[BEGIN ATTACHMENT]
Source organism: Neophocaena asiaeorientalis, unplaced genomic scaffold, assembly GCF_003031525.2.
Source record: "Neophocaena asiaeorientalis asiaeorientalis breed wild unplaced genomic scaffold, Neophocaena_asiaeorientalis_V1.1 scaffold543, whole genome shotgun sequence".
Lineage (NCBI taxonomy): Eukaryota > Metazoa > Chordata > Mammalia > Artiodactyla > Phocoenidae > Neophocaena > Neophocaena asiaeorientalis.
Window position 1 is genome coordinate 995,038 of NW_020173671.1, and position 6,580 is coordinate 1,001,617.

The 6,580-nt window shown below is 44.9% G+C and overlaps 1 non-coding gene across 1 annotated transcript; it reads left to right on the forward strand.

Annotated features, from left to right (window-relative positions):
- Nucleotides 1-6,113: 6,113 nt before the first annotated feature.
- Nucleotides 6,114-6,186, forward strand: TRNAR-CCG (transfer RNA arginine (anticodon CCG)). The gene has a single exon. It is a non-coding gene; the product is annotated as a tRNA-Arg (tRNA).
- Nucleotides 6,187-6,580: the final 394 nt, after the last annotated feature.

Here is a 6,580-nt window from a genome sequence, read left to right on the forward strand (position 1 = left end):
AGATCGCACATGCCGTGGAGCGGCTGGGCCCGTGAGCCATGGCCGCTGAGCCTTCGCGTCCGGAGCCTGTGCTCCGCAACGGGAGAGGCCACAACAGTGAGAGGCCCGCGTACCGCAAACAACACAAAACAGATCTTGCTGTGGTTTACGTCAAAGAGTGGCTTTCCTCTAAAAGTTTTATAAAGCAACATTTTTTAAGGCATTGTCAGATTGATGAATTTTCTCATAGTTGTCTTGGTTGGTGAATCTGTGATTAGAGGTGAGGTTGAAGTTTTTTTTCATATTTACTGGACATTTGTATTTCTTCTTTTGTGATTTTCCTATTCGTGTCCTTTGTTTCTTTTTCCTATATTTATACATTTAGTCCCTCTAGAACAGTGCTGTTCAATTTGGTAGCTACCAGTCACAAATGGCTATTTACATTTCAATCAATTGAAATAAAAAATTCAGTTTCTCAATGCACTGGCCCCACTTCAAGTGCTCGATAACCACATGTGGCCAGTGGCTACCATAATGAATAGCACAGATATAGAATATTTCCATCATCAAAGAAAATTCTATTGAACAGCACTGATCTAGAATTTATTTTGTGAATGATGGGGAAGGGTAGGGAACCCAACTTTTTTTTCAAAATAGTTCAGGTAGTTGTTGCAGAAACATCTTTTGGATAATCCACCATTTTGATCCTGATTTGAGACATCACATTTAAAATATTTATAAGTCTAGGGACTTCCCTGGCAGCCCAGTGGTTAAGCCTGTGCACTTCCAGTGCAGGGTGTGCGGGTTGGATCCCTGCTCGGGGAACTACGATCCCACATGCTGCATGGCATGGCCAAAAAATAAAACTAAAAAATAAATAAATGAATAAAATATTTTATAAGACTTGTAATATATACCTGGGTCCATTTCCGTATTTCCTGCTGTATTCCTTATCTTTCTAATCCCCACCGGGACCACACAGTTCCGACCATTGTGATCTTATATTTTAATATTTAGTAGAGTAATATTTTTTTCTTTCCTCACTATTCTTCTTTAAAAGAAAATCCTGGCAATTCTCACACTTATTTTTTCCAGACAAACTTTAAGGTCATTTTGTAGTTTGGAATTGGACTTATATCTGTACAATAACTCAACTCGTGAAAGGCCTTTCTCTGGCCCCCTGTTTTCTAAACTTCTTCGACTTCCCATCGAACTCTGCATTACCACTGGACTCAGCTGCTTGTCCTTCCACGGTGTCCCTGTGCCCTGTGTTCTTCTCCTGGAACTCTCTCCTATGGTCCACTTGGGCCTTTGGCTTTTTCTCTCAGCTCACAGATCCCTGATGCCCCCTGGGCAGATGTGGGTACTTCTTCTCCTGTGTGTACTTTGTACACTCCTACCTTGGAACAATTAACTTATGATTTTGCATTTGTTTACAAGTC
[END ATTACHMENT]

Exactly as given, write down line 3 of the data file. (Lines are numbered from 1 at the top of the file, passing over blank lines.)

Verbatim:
Lineage (NCBI taxonomy): Eukaryota > Metazoa > Chordata > Mammalia > Artiodactyla > Phocoenidae > Neophocaena > Neophocaena asiaeorientalis.